What are the pros and cons of opting for lingual braces?
The major benefit of lingual braces is that you can hide the fact that you are wearing braces. This is particularly a great option for someone whose smile isn’t right for Invisalign, but is still looking for a more subtle way to wear orthodontics.
One of the drawbacks to lingual braces, however, is that they can be harder to clean. Food can easily get trapped between the brackets, wires and spaces between teeth, which can be harder to see if your braces are on the inside of your smile. Therefore, it’s imperative that you spend extra time and attention brushing and flossing your teeth while wearing lingual braces so you don’t develop cavities or gum disease.
Are lingual braces right for me?
If you have good oral hygiene and are looking to straighten your teeth then lingual braces might be a great option for you; however, those with small teeth, narrow jaws or major malocclusions like overbites might not be suitable for lingual braces.
To truly find out whether lingual braces could improve the look and health of your smile you need to first schedule an orthodontic consultation in Braintree. Contact Dr. George Salem, MA today and get one step closer to a straighter smile.
Cat Cora, philanthropist, author, chef, restaurateur and the first female chef on the Food Network's hit series Iron Chef America is a dynamo driven by a desire to change people's lives for the better. And she is no different when it comes to tackling her most challenging role: caring for the needs of her four active young sons. This includes monitoring the food they eat, their oral hygiene habits and protecting their teeth from injuries.
During an interview with Dear Doctor magazine, Cat describes a backyard accident in which one of her boys, Zoran, was accidentally knocked in the mouth by another child while jumping on the family's trampoline. While her son was not seriously injured, it did cause her to take proactive steps to avoid future injuries. She had her dentist make a custom-fitted mouthguard to protect his newly erupted adult teeth. He now wears the mouthguard while on the trampoline and when playing soccer.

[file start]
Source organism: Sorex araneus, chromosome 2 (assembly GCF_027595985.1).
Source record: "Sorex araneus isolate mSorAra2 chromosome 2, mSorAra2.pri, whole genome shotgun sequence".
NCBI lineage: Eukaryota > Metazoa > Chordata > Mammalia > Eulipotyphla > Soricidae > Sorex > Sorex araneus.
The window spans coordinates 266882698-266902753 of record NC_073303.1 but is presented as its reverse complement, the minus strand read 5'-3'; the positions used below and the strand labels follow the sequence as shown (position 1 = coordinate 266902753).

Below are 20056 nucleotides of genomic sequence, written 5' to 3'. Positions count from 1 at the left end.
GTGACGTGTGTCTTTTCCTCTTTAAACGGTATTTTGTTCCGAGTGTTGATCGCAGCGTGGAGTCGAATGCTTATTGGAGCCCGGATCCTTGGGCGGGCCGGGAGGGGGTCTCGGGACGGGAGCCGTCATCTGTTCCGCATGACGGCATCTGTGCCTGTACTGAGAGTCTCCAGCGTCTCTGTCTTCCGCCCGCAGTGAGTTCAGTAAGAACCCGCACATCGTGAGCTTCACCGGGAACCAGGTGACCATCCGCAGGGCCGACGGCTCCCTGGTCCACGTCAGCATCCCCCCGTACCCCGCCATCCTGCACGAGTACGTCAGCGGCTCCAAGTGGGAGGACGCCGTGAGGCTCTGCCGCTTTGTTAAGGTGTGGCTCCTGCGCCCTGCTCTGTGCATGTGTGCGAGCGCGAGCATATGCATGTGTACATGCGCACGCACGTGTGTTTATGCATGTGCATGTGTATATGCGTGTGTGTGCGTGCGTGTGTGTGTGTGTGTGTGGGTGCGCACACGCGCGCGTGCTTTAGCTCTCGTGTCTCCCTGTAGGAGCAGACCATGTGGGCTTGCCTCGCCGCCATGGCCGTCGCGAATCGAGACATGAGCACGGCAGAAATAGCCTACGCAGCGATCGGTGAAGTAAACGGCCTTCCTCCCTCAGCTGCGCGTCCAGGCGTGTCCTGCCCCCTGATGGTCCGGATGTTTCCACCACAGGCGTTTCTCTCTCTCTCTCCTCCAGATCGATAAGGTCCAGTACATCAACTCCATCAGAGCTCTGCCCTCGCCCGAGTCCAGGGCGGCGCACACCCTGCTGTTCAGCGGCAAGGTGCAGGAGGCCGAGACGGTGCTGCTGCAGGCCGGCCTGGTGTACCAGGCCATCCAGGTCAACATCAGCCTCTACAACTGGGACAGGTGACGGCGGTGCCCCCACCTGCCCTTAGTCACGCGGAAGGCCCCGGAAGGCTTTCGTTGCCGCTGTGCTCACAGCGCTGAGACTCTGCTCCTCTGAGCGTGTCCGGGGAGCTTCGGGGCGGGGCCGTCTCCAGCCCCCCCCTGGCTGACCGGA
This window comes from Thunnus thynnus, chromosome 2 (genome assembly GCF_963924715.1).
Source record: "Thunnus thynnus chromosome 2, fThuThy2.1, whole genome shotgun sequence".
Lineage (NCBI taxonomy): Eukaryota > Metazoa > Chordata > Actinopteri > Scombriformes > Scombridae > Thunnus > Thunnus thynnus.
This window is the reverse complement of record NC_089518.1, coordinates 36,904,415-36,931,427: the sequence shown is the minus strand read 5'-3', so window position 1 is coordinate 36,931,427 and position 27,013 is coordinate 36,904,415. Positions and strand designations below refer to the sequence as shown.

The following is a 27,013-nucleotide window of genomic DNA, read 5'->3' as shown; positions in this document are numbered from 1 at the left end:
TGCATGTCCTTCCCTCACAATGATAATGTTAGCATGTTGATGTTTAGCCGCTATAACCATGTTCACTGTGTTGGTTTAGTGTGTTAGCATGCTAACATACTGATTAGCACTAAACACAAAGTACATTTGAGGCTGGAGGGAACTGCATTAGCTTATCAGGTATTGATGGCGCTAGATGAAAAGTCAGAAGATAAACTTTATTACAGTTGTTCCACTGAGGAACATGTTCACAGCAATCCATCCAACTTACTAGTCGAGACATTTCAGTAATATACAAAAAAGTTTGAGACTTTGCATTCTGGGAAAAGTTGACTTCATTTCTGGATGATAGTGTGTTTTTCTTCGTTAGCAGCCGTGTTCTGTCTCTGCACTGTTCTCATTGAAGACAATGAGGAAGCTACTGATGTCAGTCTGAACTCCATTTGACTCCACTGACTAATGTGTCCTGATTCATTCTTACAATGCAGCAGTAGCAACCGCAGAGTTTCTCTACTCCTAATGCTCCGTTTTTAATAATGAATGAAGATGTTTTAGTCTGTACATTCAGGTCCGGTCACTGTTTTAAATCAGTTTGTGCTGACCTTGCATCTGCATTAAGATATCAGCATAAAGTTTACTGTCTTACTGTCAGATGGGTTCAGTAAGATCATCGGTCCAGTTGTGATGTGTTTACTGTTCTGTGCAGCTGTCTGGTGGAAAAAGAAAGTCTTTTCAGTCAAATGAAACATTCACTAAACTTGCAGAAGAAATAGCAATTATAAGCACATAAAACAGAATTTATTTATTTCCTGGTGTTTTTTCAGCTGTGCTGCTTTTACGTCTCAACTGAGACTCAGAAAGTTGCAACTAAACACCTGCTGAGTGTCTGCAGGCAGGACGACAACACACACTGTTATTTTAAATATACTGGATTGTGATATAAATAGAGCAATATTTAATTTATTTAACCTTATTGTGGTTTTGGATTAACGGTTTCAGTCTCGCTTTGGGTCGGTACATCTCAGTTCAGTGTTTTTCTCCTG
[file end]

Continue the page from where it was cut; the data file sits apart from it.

If you and/or your children routinely participate in contact sports — boxing, football, hockey, lacrosse, soccer, water polo, rugby and basketball, for example — or other forms of vigorous physical activity, you too should consider getting a professionally made mouthguard. A properly fitted mouthguard can help prevent injuries to the jaws, lips and teeth. And unlike those cumbersome “boil and bite” mouthguards you can purchase at a drugstore, the ones we make will stay in place, making it easier for you to breathe and talk.
If you are still not convinced, consider these facts: According to the American Dental Association, an athlete is 60 times more likely to suffer harm to the teeth when not wearing a mouthguard. And the US Centers for Disease Control reports that sports-related dental injuries account for more than 600,000 visits to the emergency room each year. Furthermore, people who do not have a knocked out tooth properly reserved or replanted may face a lifetime cost of $10,000 to $20,000 per tooth, according to the National Youth Sports Foundation for Safety.
To learn more about mouthguards, continue reading the Dear Doctor magazine article “Mouthguards.” Or if you are interested in obtaining a mouthguard for yourself and/or your child, contact us today to schedule an appointment. And to read the entire interview with Cat Cora, please see the article “Cat Cora.”